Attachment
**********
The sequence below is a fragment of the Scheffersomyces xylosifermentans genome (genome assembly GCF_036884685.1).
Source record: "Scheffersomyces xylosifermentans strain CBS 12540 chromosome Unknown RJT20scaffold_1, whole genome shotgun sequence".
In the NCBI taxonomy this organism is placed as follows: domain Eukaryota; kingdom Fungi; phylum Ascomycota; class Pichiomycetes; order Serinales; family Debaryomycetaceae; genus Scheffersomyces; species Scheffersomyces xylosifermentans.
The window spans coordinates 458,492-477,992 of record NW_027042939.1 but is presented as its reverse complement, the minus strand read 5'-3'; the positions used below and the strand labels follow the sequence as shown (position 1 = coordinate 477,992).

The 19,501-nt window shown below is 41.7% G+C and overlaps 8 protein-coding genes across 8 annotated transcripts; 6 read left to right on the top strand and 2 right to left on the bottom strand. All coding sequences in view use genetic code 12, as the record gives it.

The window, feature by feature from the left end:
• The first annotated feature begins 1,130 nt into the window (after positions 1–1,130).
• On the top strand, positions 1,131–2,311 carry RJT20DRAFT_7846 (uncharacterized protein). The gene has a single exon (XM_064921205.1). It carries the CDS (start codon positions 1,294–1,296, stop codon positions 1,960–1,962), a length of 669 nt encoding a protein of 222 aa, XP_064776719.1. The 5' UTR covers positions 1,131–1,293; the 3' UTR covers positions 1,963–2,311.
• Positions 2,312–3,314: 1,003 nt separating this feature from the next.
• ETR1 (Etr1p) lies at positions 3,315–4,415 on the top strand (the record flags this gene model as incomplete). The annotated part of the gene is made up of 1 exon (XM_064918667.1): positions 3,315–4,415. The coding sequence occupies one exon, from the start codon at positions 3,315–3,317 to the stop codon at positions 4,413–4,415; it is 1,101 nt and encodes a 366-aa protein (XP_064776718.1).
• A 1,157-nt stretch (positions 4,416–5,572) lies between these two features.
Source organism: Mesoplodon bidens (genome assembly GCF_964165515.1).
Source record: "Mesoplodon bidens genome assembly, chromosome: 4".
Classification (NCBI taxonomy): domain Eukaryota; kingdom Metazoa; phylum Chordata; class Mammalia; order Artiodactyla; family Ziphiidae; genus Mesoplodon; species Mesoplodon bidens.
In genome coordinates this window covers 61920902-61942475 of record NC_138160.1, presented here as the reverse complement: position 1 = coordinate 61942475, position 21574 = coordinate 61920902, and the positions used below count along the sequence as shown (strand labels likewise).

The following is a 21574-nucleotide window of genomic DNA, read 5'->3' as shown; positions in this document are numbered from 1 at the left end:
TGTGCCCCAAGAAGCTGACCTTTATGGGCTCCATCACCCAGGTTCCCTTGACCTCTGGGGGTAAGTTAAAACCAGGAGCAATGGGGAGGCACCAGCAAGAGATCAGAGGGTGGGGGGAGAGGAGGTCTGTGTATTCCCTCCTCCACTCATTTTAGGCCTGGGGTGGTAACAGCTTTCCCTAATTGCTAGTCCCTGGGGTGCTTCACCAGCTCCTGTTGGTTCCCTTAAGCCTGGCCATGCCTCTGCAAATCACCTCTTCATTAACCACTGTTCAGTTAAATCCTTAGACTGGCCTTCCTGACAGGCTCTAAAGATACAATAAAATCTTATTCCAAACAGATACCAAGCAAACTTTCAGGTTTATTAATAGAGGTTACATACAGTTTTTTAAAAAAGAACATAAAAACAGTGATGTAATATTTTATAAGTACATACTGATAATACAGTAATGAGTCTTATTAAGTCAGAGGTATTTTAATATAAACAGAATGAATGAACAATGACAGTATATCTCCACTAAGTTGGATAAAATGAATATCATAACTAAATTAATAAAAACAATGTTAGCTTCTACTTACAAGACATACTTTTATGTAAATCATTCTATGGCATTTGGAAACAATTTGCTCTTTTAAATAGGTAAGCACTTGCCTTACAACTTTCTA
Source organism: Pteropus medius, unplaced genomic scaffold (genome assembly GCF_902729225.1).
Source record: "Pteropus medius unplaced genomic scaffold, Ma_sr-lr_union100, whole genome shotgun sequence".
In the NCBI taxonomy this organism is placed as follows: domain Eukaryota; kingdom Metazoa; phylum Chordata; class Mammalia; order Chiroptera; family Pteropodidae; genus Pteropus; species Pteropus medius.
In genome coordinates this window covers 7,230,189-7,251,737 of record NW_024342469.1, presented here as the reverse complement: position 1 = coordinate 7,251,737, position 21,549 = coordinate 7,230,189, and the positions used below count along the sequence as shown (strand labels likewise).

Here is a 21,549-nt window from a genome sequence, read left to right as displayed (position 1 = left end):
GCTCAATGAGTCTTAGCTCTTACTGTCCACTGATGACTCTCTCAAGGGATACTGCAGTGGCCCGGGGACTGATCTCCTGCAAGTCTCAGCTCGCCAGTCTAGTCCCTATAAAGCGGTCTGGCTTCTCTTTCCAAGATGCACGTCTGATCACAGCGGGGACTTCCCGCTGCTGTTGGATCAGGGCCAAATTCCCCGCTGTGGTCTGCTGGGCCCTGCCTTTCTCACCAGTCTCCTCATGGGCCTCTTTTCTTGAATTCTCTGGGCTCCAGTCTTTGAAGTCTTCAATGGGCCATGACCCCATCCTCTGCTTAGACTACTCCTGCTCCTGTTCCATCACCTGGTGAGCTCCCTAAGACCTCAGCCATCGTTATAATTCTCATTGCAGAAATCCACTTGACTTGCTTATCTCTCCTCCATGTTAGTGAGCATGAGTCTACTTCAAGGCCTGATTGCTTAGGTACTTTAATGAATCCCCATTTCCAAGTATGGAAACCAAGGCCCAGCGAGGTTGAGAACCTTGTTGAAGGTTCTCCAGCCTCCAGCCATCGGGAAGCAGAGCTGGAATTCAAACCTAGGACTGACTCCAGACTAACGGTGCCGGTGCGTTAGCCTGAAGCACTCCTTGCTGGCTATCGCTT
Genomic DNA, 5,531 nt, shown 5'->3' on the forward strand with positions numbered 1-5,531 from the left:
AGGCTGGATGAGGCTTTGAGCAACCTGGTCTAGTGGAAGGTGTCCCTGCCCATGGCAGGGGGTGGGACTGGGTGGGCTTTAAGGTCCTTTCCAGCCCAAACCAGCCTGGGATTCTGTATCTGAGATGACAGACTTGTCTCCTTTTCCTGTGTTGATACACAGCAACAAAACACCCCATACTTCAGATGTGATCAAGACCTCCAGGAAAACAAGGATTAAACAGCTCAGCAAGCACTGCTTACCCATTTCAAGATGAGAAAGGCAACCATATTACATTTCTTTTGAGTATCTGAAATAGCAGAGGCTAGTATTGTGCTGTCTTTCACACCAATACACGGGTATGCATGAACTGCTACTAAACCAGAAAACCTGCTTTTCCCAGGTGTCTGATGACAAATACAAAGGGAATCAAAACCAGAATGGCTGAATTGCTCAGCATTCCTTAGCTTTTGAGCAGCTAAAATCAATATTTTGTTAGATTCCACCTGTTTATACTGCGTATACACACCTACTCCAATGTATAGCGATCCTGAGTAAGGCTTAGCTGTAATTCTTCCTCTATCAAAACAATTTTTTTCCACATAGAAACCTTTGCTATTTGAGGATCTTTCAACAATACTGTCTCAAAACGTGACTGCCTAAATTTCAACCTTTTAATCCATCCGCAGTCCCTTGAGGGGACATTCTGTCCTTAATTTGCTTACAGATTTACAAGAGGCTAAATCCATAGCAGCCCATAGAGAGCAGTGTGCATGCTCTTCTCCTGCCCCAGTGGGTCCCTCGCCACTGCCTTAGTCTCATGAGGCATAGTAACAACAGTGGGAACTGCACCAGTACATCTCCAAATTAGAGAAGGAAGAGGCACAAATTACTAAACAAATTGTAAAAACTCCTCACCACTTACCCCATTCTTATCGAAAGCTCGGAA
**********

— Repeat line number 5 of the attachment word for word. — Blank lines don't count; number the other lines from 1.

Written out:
The 19,501-nt window shown below is 41.7% G+C and overlaps 8 protein-coding genes across 8 annotated transcripts; 6 read left to right on the top strand and 2 right to left on the bottom strand. All coding sequences in view use genetic code 12, as the record gives it.